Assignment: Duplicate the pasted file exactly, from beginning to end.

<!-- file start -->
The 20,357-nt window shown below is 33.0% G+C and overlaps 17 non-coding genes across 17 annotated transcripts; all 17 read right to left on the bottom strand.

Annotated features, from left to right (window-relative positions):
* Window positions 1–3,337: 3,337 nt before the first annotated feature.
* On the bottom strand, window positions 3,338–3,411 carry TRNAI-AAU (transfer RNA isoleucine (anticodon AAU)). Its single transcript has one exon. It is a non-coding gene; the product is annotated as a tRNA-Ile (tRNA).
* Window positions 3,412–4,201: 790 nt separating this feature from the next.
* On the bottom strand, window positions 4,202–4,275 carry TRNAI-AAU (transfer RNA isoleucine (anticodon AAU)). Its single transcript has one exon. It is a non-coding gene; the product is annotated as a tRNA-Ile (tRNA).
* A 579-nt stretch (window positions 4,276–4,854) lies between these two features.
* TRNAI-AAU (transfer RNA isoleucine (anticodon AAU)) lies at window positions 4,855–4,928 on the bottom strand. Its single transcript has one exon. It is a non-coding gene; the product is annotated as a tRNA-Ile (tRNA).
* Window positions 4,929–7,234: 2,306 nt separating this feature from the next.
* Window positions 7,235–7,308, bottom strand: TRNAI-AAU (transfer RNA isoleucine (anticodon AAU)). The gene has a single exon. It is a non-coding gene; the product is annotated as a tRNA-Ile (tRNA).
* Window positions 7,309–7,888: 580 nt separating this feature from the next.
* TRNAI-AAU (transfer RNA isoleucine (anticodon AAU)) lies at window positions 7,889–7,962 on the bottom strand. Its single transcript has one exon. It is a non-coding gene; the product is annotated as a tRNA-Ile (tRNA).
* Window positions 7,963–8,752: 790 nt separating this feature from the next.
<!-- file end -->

The 20,357-nt window shown below is 33.0% G+C and overlaps 17 non-coding genes across 17 annotated transcripts; all 17 read right to left on the bottom strand.

Annotated features, from left to right (window-relative positions):
* Window positions 1–3,337: 3,337 nt before the first annotated feature.
* On the bottom strand, window positions 3,338–3,411 carry TRNAI-AAU (transfer RNA isoleucine (anticodon AAU)). Its single transcript has one exon. It is a non-coding gene; the product is annotated as a tRNA-Ile (tRNA).
* Window positions 3,412–4,201: 790 nt separating this feature from the next.
* On the bottom strand, window positions 4,202–4,275 carry TRNAI-AAU (transfer RNA isoleucine (anticodon AAU)). Its single transcript has one exon. It is a non-coding gene; the product is annotated as a tRNA-Ile (tRNA).
* A 579-nt stretch (window positions 4,276–4,854) lies between these two features.
* TRNAI-AAU (transfer RNA isoleucine (anticodon AAU)) lies at window positions 4,855–4,928 on the bottom strand. Its single transcript has one exon. It is a non-coding gene; the product is annotated as a tRNA-Ile (tRNA).
* Window positions 4,929–7,234: 2,306 nt separating this feature from the next.
* Window positions 7,235–7,308, bottom strand: TRNAI-AAU (transfer RNA isoleucine (anticodon AAU)). The gene has a single exon. It is a non-coding gene; the product is annotated as a tRNA-Ile (tRNA).
* Window positions 7,309–7,888: 580 nt separating this feature from the next.
* TRNAI-AAU (transfer RNA isoleucine (anticodon AAU)) lies at window positions 7,889–7,962 on the bottom strand. Its single transcript has one exon. It is a non-coding gene; the product is annotated as a tRNA-Ile (tRNA).
* Window positions 7,963–8,752: 790 nt separating this feature from the next.